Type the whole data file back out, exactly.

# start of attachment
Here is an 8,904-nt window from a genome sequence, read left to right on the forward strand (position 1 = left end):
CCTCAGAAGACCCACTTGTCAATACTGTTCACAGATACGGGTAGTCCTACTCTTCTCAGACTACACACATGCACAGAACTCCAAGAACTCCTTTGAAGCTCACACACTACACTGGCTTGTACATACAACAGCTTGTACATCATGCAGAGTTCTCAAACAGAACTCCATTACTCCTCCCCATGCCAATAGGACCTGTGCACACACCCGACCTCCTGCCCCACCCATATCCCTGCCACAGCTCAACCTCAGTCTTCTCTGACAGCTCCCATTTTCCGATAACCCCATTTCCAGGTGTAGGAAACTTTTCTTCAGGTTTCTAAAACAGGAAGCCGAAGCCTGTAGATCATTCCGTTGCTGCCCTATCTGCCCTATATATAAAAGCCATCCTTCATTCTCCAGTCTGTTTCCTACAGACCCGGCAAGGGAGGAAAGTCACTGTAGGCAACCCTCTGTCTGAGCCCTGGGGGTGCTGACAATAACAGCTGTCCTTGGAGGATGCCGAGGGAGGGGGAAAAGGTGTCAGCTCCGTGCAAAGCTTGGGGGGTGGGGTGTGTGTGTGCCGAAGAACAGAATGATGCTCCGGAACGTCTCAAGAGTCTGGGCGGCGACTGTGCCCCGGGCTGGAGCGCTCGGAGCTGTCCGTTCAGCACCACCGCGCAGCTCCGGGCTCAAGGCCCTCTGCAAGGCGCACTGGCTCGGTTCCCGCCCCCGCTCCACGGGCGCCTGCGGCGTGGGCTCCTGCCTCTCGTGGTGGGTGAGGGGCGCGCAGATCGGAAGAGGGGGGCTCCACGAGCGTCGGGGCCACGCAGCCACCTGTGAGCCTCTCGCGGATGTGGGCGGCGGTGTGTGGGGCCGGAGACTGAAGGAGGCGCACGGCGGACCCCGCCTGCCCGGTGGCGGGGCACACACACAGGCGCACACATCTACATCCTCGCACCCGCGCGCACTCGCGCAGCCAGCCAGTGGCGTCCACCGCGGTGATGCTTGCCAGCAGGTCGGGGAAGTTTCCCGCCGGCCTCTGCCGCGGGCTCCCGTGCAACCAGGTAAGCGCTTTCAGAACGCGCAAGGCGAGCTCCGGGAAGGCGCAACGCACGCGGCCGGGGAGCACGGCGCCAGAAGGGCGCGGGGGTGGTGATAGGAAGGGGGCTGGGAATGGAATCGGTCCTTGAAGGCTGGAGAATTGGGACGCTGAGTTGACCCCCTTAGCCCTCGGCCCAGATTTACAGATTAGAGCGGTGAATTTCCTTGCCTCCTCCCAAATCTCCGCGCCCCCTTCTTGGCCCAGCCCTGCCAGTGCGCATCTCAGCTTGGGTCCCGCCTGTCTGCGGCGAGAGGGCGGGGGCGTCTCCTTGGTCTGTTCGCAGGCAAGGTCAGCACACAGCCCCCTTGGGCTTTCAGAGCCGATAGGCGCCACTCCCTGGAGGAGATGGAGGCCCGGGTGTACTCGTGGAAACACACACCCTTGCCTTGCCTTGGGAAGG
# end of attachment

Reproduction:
Here is an 8,904-nt window from a genome sequence, read left to right on the forward strand (position 1 = left end):
CCTCAGAAGACCCACTTGTCAATACTGTTCACAGATACGGGTAGTCCTACTCTTCTCAGACTACACACATGCACAGAACTCCAAGAACTCCTTTGAAGCTCACACACTACACTGGCTTGTACATACAACAGCTTGTACATCATGCAGAGTTCTCAAACAGAACTCCATTACTCCTCCCCATGCCAATAGGACCTGTGCACACACCCGACCTCCTGCCCCACCCATATCCCTGCCACAGCTCAACCTCAGTCTTCTCTGACAGCTCCCATTTTCCGATAACCCCATTTCCAGGTGTAGGAAACTTTTCTTCAGGTTTCTAAAACAGGAAGCCGAAGCCTGTAGATCATTCCGTTGCTGCCCTATCTGCCCTATATATAAAAGCCATCCTTCATTCTCCAGTCTGTTTCCTACAGACCCGGCAAGGGAGGAAAGTCACTGTAGGCAACCCTCTGTCTGAGCCCTGGGGGTGCTGACAATAACAGCTGTCCTTGGAGGATGCCGAGGGAGGGGGAAAAGGTGTCAGCTCCGTGCAAAGCTTGGGGGGTGGGGTGTGTGTGTGCCGAAGAACAGAATGATGCTCCGGAACGTCTCAAGAGTCTGGGCGGCGACTGTGCCCCGGGCTGGAGCGCTCGGAGCTGTCCGTTCAGCACCACCGCGCAGCTCCGGGCTCAAGGCCCTCTGCAAGGCGCACTGGCTCGGTTCCCGCCCCCGCTCCACGGGCGCCTGCGGCGTGGGCTCCTGCCTCTCGTGGTGGGTGAGGGGCGCGCAGATCGGAAGAGGGGGGCTCCACGAGCGTCGGGGCCACGCAGCCACCTGTGAGCCTCTCGCGGATGTGGGCGGCGGTGTGTGGGGCCGGAGACTGAAGGAGGCGCACGGCGGACCCCGCCTGCCCGGTGGCGGGGCACACACACAGGCGCACACATCTACATCCTCGCACCCGCGCGCACTCGCGCAGCCAGCCAGTGGCGTCCACCGCGGTGATGCTTGCCAGCAGGTCGGGGAAGTTTCCCGCCGGCCTCTGCCGCGGGCTCCCGTGCAACCAGGTAAGCGCTTTCAGAACGCGCAAGGCGAGCTCCGGGAAGGCGCAACGCACGCGGCCGGGGAGCACGGCGCCAGAAGGGCGCGGGGGTGGTGATAGGAAGGGGGCTGGGAATGGAATCGGTCCTTGAAGGCTGGAGAATTGGGACGCTGAGTTGACCCCCTTAGCCCTCGGCCCAGATTTACAGATTAGAGCGGTGAATTTCCTTGCCTCCTCCCAAATCTCCGCGCCCCCTTCTTGGCCCAGCCCTGCCAGTGCGCATCTCAGCTTGGGTCCCGCCTGTCTGCGGCGAGAGGGCGGGGGCGTCTCCTTGGTCTGTTCGCAGGCAAGGTCAGCACACAGCCCCCTTGGGCTTTCAGAGCCGATAGGCGCCACTCCCTGGAGGAGATGGAGGCCCGGGTGTACTCGTGGAAACACACACCCTTGCCTTGCCTTGGGAAGG